Pupils might work scientifically by: observing and recording, with some accuracy, the growth of a variety of plants as they change over time from a seed or bulb, or observing similar plants at different stages of growth; setting up a comparative test to show that plants need light and water to stay healthy.
Animals, including humans
Pupils should be taught to notice that animals, including humans, have offspring which grow into adults
Pupils should be taught to find out about and describe the basic needs of animals, including humans, for survival (water, food and air)
Pupils should be taught to describe the importance for humans of exercise, eating the right amounts of different types of food, and hygiene.
Pupils should be introduced to the basic needs of animals for survival, as well as the importance of exercise and nutrition for humans. They should also be introduced to the processes of reproduction and growth in animals. The focus at this stage should be on questions that help pupils to recognise growth; they should not be expected to understand how reproduction occurs.
The following examples might be used: egg, chick, chicken; egg, caterpillar, pupa, butterfly; spawn, tadpole, frog; lamb, sheep. Growing into adults can include reference to baby, toddler, child, teenager, adult.
Pupils might work scientifically by: observing, through video or first-hand observation and measurement, how different animals, including humans, grow; asking questions about what things animals need for survival and what humans need to stay healthy; and suggesting ways to find answers to their questions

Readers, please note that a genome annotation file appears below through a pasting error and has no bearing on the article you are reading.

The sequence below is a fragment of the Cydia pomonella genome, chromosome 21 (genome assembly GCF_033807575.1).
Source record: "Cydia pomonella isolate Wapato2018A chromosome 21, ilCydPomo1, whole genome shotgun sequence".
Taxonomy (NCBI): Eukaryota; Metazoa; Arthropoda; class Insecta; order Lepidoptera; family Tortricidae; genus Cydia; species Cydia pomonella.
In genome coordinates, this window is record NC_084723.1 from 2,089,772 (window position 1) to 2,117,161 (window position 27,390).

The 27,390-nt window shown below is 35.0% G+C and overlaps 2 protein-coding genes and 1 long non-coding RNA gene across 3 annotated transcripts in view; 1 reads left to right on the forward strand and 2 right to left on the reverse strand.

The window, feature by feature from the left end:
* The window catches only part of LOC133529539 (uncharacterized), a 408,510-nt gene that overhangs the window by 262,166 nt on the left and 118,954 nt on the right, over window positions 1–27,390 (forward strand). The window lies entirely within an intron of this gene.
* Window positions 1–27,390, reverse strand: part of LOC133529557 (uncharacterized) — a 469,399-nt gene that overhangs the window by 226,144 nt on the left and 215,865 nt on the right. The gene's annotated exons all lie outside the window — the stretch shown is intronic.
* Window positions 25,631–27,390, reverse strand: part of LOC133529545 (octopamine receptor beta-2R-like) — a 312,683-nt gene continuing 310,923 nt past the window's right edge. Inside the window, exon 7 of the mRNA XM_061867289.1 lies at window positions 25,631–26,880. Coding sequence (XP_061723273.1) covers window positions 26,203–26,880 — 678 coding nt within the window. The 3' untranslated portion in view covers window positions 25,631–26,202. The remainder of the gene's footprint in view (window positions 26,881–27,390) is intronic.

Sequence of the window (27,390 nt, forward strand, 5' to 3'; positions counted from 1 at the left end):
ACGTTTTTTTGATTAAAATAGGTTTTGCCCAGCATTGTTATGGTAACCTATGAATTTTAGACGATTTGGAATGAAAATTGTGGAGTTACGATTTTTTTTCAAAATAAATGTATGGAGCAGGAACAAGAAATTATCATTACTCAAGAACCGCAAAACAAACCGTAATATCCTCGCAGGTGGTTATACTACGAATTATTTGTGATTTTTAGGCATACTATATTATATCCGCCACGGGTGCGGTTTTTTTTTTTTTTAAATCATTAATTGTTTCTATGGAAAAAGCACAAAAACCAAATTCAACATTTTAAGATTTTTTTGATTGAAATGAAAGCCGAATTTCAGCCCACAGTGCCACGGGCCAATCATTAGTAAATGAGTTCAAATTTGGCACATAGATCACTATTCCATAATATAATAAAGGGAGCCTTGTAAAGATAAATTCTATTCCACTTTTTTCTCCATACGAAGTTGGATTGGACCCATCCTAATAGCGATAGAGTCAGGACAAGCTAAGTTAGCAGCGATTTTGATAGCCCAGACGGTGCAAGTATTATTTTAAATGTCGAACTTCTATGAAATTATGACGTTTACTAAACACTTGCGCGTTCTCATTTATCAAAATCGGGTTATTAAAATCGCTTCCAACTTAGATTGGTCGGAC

Uses of everyday materials
Pupils should be taught to identify and compare the suitability of a variety of everyday materials, including wood, metal, plastic, glass, brick, rock, paper and cardboard for particular uses
Pupils should be taught to find out how the shapes of solid objects made from some materials can be changed by squashing, bending, twisting and stretching
Pupils should identify and discuss the uses of different everyday materials so that they become familiar with how some materials are used for more than one thing (metal can be used for coins, cans, cars and table legs; wood can be used for matches, floors, and telegraph poles) or different materials are used for the same thing (spoons can be made from plastic, wood, metal, but not normally from glass). They should think about the properties of materials that make them suitable or unsuitable for particular purposes and they should be encouraged to think about unusual and creative uses for everyday materials. Pupils might find out about people who have developed useful new materials, for example John Dunlop, Charles Macintosh or John McAdam.Pupils might work scientifically by: comparing the uses of everyday materials in and around the school with materials found in other places (at home, the journey to school, on visits, and in stories, rhymes and songs); observing closely, identifying and classifying the uses of different materials, and recording their observations